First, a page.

Allen was not afraid to open his wallet when he saw something he wanted. One key purchase was Cézanne’s La montagne Sainte-Victoire (1888–90), which he bought for $38.5 million at Phillips, de Pury & Luxembourg in May 2001. Two decades later, the work fetched $137.8 million, although only two people competed, easily shattering the artist’s auction record of $60.5 million, set in 1999.
Lucian Freud’s Large Interior, W11 (after Watteau) (1981–83), sold for $86.3 million, surpassing its estimate of “in excess of $75 million.” Allen bought the six-by-six foot group portrait for $5.8 million at Sotheby’s in 1998. Other top lots included Paul Gauguin’s Maternité II (1899), which sold for $105.7 million (more than twice the $39.2 million he bought it for at Sotheby’s in 2004) and Gustav Klimt’s luminous Birch Forest, which fetched $104.6 million (more than twice the $40 million Allen paid for it in 2006).
“Extraordinary artworks get extraordinary prices,” Schugurensky said, beaming as he exited the auction room. “For my part, it’s a recognition of whatever I could do to help Paul Allen build this collection.”
Those works all had lofty expectations going in—but there were a few unexpected fireworks. Andrew Wyeth’s Day Dream (1980), a gauzy portrait of a woman beneath a canopy, sold for $23.3 million, more than seven times its $3 million high estimate. A floral Georgia O’Keeffe, White Rose with Larkspur No. I (1927), estimated conservatively at $6 million to $8 million, shot up to $26.7 million. That work was scooped up by a buyer on a shopping spree: a blonde woman in the room, identified by the auction attendees as Deb Robinson of Art Market Advisors, who bought it along with four other lots (a Calder, a Hockney, a Louise Bourgeois, and Johns’s False Start) for a total of $130.2 million.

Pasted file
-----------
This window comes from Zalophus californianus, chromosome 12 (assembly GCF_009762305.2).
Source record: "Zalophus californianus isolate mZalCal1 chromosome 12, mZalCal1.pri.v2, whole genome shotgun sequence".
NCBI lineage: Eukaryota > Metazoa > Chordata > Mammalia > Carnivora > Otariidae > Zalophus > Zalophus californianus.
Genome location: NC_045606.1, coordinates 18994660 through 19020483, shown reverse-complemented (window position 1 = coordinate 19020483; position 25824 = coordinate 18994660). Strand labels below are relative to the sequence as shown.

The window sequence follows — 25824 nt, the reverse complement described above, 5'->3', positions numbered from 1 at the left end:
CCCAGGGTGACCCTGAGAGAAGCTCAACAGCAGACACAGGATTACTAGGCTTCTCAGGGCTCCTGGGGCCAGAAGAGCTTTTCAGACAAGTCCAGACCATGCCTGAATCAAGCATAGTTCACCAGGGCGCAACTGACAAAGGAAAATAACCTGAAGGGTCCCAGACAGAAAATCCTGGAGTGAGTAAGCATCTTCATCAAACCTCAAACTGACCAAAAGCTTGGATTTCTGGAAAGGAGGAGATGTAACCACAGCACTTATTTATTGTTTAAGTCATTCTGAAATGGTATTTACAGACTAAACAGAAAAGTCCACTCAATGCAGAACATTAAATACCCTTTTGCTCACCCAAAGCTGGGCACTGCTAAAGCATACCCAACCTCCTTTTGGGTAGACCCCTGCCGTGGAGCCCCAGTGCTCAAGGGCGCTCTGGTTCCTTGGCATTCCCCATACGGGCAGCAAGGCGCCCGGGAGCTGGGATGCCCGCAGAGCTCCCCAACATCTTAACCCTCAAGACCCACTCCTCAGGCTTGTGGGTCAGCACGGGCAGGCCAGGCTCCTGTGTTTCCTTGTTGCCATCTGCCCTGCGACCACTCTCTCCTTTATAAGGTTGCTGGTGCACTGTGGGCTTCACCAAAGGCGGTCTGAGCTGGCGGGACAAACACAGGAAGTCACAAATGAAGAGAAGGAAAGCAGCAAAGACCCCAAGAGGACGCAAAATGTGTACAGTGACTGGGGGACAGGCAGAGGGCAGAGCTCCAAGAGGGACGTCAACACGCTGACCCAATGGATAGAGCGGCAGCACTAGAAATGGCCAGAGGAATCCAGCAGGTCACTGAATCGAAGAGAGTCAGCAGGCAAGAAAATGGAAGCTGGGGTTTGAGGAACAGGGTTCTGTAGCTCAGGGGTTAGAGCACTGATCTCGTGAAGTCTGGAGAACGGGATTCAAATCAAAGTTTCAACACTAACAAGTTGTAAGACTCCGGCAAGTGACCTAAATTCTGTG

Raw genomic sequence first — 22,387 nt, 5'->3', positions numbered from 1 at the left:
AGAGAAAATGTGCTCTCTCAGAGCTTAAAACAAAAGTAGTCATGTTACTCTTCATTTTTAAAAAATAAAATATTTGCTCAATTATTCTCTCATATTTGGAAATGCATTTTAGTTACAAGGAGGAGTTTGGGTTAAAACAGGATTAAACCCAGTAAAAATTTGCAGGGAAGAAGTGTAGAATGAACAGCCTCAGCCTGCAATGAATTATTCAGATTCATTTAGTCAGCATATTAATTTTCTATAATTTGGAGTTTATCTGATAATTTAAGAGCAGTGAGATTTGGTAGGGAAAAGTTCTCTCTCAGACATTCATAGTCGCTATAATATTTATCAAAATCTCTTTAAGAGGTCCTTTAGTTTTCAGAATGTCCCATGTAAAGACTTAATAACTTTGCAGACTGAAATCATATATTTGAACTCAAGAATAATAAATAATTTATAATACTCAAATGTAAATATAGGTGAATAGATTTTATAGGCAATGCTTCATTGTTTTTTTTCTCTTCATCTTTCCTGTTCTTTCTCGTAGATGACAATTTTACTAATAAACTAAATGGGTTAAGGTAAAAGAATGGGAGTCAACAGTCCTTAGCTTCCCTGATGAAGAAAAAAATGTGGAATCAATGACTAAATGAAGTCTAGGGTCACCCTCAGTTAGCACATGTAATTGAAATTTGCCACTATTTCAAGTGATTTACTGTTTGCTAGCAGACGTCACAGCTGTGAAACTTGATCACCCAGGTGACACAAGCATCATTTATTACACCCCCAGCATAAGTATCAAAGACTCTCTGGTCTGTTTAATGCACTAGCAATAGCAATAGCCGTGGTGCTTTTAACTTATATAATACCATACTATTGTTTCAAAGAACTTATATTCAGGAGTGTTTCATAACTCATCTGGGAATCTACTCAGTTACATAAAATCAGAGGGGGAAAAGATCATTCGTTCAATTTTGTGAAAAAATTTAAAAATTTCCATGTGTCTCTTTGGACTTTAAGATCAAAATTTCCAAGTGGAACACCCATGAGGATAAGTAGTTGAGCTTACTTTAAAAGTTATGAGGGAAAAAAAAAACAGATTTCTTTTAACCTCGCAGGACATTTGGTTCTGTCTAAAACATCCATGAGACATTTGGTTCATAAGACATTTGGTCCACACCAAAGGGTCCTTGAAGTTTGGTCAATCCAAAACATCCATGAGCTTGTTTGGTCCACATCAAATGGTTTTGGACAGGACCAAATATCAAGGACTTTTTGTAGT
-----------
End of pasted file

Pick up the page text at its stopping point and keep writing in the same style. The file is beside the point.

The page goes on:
Christie’s guaranteed the collection to Allen’s estate, meaning that it offered the seller a set amount of money for the trove regardless of how the market responded. In the run-up to the sale, it found third-party backers for 33 lots, effectively pre-selling them. The total low estimate of these lots was $997 million, according to Artnet calculations. In other words, Christie’s had sold almost $1 billion worth of art before the first hammer came down.
“At first Christie’s was taking a risk,” Van de Weghe said. “But there was a lot of demand, a lot of fighting to be part of the pre-selling of those pieces.”
Asked about how the art market was able to defy the economic headwinds and election-related uncertainty, Christie’s CEO Guillaume Cerutti listed several factors: rarity, quality, provenance, and the charitable nature of the sale. “When everything aligns,” he told Artnet News, “we know the demand is very strong.”